MPs retire for a number of reasons and it doesn’t matter to which party they belong. Some simply don’t want to face another grueling election battle or open nomination fight. Others tire of the long hours, the travel time and separation from their families. Others become disillusioned with their role in parliament which is more often than not the opposite of what they envisioned when they first ran for office.
Other MPs feel that they have not received sufficient recognition for their work on behalf of the party or leader. They envy those who have become committee chairs or Parliamentary Secretaries or advanced to the pinnacle of political success and become a cabinet minister. For others ego trumps ability. Whatever the reason, over time, especially when there is a long break from the Hill, they have time to reflect on their future.
With the polls not being particularly helpful for the Conservatives right now, it is to be expected that most announcements will come from that side. After all if you are a Liberal MP you might be forgiven for thinking it best to wait things out until after the next election- the temptation of being in power is hard to resist.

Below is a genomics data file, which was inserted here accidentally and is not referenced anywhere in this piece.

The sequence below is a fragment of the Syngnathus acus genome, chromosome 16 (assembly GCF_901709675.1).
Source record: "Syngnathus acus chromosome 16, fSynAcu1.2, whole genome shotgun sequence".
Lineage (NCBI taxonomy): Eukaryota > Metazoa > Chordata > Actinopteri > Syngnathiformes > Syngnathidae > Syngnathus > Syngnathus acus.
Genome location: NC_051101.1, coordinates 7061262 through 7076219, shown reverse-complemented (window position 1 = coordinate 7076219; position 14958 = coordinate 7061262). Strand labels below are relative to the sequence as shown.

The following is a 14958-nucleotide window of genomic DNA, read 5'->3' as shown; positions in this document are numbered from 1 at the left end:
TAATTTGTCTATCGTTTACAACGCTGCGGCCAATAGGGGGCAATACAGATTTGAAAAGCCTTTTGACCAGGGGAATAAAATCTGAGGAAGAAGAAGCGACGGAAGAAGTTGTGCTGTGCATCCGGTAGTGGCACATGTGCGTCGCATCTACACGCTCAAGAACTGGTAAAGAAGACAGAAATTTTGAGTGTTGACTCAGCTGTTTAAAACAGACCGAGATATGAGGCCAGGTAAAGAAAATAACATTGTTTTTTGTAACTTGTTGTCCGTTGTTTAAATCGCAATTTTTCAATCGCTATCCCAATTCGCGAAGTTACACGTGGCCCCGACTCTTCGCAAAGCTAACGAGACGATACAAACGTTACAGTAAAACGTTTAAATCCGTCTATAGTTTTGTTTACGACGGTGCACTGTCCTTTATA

NDP MPs might have felt the same way after Layton’s success in bringing them Official Opposition status. But again the polls have not been kind to them.
With roughly two years to go until the next election, there is plenty of time to do some quiet job hunting. If under pensionable age, it certainly is something that they will have to consider.
A quick scan down the Conservative list shows some 90 MPs with the required 6 years of service and another 35 who will reach 6 years’ service in October 2014. Even without taking their pensionable age into consideration, there is no doubt that a number of MPs will be using this break period to contemplate their future.
When opportunity knocks some MPs will decide enough is enough. No one can predict how many, but it is pretty safe to say we haven’t seen the last member of the Conservative caucus decide that their future is not in Ottawa, but instead it lies in some other part of the country in a different line of work.
To stay or go, that is the question.
Keith Beardsley is a senior strategist for True North Public Affairs in Ottawa, as well as a blogger and political analyst. He can often be found running or cycling on his favorite bike trails. To sponsor this column please email email@example.com!